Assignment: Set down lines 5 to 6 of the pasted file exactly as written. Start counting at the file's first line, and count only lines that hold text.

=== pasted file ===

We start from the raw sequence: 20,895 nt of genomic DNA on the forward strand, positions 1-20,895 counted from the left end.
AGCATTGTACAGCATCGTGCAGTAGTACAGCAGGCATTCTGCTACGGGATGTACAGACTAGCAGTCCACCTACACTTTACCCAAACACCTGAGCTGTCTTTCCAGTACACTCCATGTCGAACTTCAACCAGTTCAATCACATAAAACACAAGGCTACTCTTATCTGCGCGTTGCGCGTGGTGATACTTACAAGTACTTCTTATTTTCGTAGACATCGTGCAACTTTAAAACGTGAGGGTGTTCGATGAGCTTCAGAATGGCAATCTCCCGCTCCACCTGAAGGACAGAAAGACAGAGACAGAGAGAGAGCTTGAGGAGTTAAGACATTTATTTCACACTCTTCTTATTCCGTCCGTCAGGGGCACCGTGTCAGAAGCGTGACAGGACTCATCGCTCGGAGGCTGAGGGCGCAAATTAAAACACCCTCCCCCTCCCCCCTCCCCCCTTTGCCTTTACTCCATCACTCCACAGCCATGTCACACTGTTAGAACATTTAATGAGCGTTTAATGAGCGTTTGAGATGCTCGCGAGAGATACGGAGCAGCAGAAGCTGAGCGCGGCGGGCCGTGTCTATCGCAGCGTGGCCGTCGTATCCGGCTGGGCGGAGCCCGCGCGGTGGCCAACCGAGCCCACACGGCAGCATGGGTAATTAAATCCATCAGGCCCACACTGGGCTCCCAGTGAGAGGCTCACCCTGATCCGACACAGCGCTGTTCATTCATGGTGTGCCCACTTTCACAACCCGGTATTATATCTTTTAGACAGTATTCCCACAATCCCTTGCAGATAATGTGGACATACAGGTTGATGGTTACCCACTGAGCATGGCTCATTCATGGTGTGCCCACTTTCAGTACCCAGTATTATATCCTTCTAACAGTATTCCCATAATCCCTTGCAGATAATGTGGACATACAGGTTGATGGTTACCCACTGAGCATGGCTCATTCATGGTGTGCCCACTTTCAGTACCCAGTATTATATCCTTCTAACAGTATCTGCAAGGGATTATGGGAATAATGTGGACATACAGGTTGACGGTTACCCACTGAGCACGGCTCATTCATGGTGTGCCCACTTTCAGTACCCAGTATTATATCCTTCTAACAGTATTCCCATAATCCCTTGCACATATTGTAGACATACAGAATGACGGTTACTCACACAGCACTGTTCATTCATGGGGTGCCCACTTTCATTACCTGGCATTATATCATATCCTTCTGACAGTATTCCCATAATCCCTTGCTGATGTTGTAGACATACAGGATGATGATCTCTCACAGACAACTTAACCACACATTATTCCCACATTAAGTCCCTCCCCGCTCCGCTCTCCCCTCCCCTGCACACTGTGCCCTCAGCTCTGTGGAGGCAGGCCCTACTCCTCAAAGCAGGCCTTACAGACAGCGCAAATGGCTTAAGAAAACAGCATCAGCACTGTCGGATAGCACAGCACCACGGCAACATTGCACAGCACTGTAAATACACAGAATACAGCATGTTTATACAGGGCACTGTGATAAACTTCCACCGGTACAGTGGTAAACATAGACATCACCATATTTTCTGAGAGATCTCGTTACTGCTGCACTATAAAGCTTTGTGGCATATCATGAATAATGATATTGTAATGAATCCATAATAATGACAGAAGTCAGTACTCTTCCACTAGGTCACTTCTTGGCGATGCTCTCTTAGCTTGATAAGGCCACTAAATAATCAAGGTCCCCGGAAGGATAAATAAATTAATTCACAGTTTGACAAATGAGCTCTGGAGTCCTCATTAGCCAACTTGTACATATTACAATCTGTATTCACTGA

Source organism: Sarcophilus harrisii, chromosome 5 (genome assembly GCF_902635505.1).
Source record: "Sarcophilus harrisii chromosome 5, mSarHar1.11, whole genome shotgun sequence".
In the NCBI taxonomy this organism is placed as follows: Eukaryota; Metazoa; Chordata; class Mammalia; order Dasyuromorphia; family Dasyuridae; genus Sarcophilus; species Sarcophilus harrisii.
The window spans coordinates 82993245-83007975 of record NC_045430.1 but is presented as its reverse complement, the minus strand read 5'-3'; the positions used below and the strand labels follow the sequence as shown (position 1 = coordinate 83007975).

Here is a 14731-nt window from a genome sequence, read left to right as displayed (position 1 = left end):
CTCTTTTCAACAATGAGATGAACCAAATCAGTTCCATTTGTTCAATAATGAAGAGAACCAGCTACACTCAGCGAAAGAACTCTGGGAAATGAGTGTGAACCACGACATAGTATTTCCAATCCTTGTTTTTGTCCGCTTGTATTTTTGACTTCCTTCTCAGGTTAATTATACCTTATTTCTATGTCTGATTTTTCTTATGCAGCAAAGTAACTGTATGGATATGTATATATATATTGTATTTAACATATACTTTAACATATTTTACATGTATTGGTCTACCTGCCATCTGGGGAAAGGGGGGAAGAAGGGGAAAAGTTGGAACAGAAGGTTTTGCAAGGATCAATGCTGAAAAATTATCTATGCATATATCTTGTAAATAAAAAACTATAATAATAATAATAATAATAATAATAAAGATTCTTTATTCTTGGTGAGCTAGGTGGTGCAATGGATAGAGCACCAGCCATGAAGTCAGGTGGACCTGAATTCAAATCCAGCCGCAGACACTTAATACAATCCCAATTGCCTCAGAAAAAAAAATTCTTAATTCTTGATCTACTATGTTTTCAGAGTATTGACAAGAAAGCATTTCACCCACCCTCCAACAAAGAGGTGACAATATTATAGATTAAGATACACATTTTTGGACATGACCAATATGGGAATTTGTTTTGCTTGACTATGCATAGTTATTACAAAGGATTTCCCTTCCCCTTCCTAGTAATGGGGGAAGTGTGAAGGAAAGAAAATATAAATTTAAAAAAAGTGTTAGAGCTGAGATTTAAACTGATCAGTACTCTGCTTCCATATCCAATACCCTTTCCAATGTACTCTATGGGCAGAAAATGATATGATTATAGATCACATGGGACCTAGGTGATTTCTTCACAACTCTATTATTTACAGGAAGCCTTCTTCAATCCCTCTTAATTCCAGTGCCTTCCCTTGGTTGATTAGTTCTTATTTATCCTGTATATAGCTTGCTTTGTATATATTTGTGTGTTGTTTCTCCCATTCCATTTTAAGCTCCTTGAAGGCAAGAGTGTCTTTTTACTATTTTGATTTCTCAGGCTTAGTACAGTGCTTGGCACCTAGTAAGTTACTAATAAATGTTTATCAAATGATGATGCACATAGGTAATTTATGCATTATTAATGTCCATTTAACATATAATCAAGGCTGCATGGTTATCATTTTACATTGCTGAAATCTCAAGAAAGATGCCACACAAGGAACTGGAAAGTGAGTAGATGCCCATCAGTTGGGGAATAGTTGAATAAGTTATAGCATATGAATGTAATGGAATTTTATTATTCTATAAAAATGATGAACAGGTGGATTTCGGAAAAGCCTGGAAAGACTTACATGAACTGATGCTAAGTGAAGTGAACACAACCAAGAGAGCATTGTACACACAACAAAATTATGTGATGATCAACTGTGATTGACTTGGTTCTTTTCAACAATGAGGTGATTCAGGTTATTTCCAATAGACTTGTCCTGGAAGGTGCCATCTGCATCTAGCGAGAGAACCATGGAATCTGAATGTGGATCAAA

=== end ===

In the NCBI taxonomy this organism is placed as follows: Eukaryota; Metazoa; Chordata; class Mammalia; order Dasyuromorphia; family Dasyuridae; genus Sarcophilus; species Sarcophilus harrisii.
The window spans coordinates 82993245-83007975 of record NC_045430.1 but is presented as its reverse complement, the minus strand read 5'-3'; the positions used below and the strand labels follow the sequence as shown (position 1 = coordinate 83007975).